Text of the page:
Latin American Hang Over
By: Tracey Lowe
It’s Groundhog Day for Brazil. As if 2015 was not bad enough, the International Monetary Fund (IMF) and other forecasters have downgraded its economic forecast for Brazil for 2016.
To recap 2015: Brazil fell deep into the longest running recession since the 1930s, coupled by the Petrobras Investigation and high unemployment. Brazil’s economy also shrank 3.8 percent last year, according to the IMF.
IMF now believes Brazil’s economy will shrink 3.5 percent this year, down significantly from its previous estimate of a one percent contraction. Others had predicted minimal growth have also revised down their estimates.
Venezuela is expected to face a catastrophic economic contraction of 4.8 percent in 2016.
Other Latin American countries are in for another tough year as their economies struggle with weak Chinese demand for their raw materials.
Per Enterprise Florida, Total Merchandise Trade by Country through September 2015 ranks our top 10 markets as follows:
- Dominican Republic
In 2016, Chile is forecast to grow 2.4 percent, Peru 3.5 percent, and Colombia 2.6 percent. Colombia is in a much more fragile position than a year ago, more vulnerable to external shocks.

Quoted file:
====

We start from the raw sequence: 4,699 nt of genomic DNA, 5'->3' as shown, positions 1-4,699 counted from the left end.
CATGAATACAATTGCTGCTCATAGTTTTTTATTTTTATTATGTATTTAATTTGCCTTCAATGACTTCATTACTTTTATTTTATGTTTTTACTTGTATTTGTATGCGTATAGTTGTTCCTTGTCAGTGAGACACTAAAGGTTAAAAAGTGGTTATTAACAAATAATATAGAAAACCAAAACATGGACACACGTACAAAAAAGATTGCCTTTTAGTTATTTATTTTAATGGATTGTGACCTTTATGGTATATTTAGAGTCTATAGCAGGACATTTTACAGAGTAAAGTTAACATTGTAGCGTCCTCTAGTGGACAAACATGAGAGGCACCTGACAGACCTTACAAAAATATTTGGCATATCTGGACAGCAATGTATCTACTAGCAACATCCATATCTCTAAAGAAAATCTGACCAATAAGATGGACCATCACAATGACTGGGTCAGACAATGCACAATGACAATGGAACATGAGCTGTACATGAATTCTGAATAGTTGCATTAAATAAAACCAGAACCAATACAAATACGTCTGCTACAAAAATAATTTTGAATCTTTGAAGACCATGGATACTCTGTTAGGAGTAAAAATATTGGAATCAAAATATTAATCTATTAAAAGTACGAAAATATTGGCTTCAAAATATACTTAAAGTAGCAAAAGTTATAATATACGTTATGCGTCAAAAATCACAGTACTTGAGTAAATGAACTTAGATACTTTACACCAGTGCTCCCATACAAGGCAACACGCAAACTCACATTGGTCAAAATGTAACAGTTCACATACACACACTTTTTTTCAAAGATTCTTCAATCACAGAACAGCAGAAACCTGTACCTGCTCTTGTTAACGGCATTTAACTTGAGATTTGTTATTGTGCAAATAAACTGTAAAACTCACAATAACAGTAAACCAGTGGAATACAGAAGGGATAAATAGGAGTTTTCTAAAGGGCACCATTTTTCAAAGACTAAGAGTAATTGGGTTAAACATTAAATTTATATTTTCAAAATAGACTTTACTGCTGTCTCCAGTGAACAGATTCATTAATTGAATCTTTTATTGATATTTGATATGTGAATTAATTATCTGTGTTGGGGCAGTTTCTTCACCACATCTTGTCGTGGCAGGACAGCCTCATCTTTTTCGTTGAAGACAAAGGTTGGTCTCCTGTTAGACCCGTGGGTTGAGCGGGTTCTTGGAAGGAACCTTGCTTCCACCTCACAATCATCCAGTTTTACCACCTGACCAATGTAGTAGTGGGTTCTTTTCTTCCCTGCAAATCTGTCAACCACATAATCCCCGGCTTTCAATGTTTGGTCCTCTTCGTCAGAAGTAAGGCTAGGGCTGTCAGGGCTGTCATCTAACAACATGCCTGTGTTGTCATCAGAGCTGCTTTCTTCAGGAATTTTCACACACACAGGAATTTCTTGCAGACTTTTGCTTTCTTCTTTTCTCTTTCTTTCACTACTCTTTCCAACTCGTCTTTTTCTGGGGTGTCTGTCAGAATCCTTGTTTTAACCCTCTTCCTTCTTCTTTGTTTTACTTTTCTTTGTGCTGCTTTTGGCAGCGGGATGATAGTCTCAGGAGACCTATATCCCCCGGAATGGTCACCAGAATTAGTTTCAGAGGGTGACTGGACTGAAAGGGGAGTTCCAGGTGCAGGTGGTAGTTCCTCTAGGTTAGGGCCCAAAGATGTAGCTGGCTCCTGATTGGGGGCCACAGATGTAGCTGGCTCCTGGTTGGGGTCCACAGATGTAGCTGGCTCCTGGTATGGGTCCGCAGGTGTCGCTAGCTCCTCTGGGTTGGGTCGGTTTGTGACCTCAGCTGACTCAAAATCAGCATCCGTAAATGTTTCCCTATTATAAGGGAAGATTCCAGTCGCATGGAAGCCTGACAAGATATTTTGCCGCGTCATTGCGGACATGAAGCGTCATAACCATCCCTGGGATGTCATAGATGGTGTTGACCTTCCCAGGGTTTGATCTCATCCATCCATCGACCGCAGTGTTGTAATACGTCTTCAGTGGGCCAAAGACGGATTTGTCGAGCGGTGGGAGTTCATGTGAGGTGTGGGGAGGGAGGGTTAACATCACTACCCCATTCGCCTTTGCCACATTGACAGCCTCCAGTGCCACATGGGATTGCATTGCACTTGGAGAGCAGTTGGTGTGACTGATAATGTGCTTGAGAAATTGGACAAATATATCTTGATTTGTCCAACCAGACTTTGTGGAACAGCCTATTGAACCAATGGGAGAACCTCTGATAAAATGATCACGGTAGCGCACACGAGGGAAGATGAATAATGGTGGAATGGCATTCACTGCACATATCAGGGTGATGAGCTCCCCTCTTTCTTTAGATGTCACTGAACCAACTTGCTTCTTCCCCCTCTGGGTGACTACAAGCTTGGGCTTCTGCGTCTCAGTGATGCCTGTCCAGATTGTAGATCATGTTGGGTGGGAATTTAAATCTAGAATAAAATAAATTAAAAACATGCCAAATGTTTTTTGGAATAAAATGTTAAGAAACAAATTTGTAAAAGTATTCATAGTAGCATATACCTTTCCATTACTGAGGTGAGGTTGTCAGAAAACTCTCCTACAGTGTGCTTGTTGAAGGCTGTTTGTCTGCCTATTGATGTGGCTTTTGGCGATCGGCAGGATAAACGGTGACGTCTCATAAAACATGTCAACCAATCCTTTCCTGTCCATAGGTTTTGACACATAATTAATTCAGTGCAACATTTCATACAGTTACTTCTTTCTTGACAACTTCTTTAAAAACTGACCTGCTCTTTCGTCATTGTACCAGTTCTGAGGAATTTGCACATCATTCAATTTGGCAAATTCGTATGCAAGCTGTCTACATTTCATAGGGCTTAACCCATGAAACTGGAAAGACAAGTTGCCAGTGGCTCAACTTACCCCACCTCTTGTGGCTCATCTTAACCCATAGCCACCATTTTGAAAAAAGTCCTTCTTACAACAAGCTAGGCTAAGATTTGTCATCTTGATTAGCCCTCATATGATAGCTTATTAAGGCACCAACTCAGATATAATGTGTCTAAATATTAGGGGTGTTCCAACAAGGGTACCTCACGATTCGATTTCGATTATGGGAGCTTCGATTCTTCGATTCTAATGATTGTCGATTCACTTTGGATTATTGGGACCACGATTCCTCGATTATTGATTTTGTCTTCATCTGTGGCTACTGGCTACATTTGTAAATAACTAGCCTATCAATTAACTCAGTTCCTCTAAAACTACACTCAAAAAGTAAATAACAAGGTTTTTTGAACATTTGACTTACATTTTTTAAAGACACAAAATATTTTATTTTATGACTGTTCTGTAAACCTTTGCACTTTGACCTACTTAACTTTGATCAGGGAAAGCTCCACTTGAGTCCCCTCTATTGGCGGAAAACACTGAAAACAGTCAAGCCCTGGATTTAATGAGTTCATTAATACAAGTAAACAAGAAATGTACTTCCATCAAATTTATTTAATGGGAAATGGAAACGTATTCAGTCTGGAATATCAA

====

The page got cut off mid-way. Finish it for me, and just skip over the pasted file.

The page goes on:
What This Means For Florida:
Many of our top trading partners will be experiencing a challenging 2016, yet there are some bright spots in Latin America: Mexico and Argentina.
Mexico’s growth has picked up to the fastest in two years in the third-quarter while inflation fell to a record low, helped by government efforts to spur competition. Mexico’s growth remained unchanged at 2.8 percent. In Argentina, optimism remains high with since they elected a new President. Argentina was the only Latin American country have its growth outlook revised higher. It is Florida 11th largest trading partner.
While the Latin American down turn is dominated by the Brazilian recession, opportunities remain. Enterprise Florida will be taking a trade mission to Mexico May 23, 2016 – May 26, 2016 and is planning a future trade mission to Argentina. Latin American still remains a significant market for Florida. While the downturn will have an impact on overall trade number and affect our exports, Florida still has nuggets to mine.